Finance

Budget 2021 latest: Sunak prepares to unveil spending plans


What we know so far

In time honoured fashion, there have already been plenty of hints — and some confirmations — about what to expect in the budget. Here are the main points:

  • The UK living wage, which applies to workers aged 23 and over, will rise by 6.6 per cent to £9.50 per hour.

  • The Office of Budget Responsibility is likely to upgrade its forecasts to show stronger growth this year and next.

  • Sunak will try to shore up public finances, and focus public spending on the NHS, regional “levelling-up” strategies and helping struggling families. The Treasury has already announced spending on public transport, skills, galleries and sports and youth clubs.

  • There was a big increase in corporation tax in the March budget, and since then national insurance has gone up to pay for the NHS and social care, so few big tax changes are expected.

  • However there will be a cut in the tax surcharge on bank profits, from 8 to 3 per cent.

  • There will be £1.4bn in grants and other incentives to encourage international investment in British industry.

  • Sunak will announce the end of a one year public sector pay freeze, which will help nurses, teachers and members of the armed forces.

UK stock market dips ahead of Sunak’s budget speech

UK equities dipped and investors piled into gilts as they worried about inflation and waited for chancellor Rishi Sunak to present the government’s 2021 budget later in the day.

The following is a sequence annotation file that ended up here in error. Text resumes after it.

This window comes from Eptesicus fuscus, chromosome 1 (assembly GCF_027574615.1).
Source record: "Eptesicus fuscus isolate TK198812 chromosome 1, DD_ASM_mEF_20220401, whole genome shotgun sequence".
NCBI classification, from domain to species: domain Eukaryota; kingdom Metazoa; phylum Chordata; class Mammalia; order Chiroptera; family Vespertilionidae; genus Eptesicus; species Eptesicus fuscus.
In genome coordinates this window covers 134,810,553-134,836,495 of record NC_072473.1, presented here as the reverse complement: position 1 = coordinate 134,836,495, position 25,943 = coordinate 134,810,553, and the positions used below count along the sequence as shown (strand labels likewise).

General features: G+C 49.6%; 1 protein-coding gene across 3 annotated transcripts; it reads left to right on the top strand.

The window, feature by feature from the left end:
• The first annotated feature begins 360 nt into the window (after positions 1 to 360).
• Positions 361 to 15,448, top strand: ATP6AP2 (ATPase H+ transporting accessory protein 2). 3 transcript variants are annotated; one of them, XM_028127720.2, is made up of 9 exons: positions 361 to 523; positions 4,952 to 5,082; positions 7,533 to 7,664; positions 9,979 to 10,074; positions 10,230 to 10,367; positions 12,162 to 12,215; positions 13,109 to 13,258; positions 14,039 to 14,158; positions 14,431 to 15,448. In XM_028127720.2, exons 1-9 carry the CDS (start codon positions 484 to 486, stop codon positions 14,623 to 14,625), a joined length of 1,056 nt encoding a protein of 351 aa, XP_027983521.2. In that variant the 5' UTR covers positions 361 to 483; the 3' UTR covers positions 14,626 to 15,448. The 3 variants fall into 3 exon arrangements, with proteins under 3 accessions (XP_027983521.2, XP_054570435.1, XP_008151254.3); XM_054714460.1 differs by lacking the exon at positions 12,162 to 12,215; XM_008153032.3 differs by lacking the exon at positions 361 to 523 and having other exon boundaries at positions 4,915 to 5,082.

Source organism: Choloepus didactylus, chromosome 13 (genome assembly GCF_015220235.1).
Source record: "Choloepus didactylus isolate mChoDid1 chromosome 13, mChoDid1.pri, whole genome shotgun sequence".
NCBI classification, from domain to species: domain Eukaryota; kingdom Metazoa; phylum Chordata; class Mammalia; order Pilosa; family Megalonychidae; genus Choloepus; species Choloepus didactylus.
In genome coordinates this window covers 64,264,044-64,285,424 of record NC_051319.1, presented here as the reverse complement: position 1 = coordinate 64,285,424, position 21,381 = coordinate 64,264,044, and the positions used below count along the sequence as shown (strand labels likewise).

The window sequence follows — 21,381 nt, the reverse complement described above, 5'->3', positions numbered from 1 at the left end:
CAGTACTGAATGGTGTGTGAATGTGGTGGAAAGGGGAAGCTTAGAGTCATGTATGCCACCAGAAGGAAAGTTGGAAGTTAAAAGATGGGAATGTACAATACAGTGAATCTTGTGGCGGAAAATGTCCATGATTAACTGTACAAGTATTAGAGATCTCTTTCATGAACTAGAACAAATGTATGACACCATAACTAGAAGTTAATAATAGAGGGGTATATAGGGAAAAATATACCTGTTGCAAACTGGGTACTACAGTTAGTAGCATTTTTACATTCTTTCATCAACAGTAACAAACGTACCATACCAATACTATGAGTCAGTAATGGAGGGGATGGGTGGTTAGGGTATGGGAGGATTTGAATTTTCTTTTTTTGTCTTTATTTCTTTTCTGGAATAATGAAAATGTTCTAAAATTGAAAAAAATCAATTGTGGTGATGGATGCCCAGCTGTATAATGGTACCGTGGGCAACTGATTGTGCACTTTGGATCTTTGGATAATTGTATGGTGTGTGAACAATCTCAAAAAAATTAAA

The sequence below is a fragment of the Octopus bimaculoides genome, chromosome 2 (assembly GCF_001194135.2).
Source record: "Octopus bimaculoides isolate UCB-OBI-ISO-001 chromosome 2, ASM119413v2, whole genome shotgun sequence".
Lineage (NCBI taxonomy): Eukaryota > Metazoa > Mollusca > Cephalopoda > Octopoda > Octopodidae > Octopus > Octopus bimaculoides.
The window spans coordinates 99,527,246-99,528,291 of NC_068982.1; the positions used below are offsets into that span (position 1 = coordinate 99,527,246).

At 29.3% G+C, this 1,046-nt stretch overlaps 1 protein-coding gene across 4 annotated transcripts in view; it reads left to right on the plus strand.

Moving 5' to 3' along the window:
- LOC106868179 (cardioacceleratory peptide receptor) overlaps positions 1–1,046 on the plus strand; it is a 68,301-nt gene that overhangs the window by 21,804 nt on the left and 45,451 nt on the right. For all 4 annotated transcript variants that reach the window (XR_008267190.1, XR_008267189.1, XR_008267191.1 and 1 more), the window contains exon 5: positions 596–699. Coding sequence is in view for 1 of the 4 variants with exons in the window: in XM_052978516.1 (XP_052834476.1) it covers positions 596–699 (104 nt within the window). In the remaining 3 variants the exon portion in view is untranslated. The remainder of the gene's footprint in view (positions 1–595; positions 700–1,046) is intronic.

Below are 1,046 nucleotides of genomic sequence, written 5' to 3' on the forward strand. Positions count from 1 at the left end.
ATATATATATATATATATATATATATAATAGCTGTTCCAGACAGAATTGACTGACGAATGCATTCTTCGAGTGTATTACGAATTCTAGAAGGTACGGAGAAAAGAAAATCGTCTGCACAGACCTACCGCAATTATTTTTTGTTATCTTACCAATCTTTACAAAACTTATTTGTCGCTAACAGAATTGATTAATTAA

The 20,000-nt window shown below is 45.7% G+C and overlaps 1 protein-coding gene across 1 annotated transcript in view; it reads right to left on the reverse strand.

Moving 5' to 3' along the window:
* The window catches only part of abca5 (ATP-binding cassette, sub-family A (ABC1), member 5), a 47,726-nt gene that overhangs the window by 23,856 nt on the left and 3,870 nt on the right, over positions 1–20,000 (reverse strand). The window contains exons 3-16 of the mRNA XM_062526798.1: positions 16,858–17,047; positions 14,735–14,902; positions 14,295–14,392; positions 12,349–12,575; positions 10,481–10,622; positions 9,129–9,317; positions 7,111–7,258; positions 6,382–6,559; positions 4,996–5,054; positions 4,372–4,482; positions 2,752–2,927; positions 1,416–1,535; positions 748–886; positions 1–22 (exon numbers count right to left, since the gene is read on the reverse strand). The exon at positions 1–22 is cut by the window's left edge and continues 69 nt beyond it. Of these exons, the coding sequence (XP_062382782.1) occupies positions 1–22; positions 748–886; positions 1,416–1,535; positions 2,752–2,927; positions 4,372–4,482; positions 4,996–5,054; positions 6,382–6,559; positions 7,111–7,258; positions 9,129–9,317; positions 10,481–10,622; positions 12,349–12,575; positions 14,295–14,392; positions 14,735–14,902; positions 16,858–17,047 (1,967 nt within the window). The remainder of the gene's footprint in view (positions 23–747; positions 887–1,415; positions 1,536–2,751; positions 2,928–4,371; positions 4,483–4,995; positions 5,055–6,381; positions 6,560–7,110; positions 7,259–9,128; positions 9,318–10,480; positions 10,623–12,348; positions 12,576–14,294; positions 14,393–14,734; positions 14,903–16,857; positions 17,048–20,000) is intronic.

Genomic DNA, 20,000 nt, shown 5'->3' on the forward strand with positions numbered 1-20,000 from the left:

The blue-chip FTSE 100 index dipped 0.4 per cent in morning trading, pulled down by energy and mining shares. The yield on the benchmark 10 year gilt fell back by 0.05 percentage points to 1.06 per cent, a two-week low, as investors bought up debt. Yields fall as prices rise.

The pound fell against the dollar, declining 0.3 per cent to buy $1.37, another two-week low.

Sunak is expected to have some room for manoeuvre in the budget, after the UK bounced back more strongly from the pandemic than initially expected and the government pushed through tax hikes for workers and employers in September. He has already announced higher spending on health, regional “levelling up” strategies and skills training, as well as lifting the freeze on public sector pay.

However he faces challenges such as dealing with the massive deficit the UK has accrued to finance emergency fiscal measures during the pandemic, and tempering widespread fears about mounting inflation.

Timings for the day

Chancellor Rishi Sunak will leave number 11 Downing Street this morning, pausing for the traditional photo with the red budget box.

In the House of Commons, there will be prime minister’s questions with Boris Johnson, and Sunak will get up to deliver his budget at about 12.30pm. Budget speeches usually last around an hour. The March budget lasted 50 minutes and was delivered before a largely empty House of Commons, as Covid-19 restrictions were still in place.

Once he has finished, opposition parties will give their response. The Red Book – a document containing details of all the measures that have been announced – will also be published on the Treasury’s website.

Welcome to live updates from the 2021 budget

Welcome to the FT’s live updates on the 2021 UK budget. Chancellor Rishi Sunak is due to deliver his second budget of the year later today, with the economy looking far healthier than it did when he gave the first one in March.

One of the big questions will be how far that recovery has gone, and how much added tax revenues will give Sunak room for manoeuvre.

Alongside the usual budget, there will also be a three-year spending review. Government departments have been lobbying the Treasury for months for funds, and today they will have some indication of how successful they have been.



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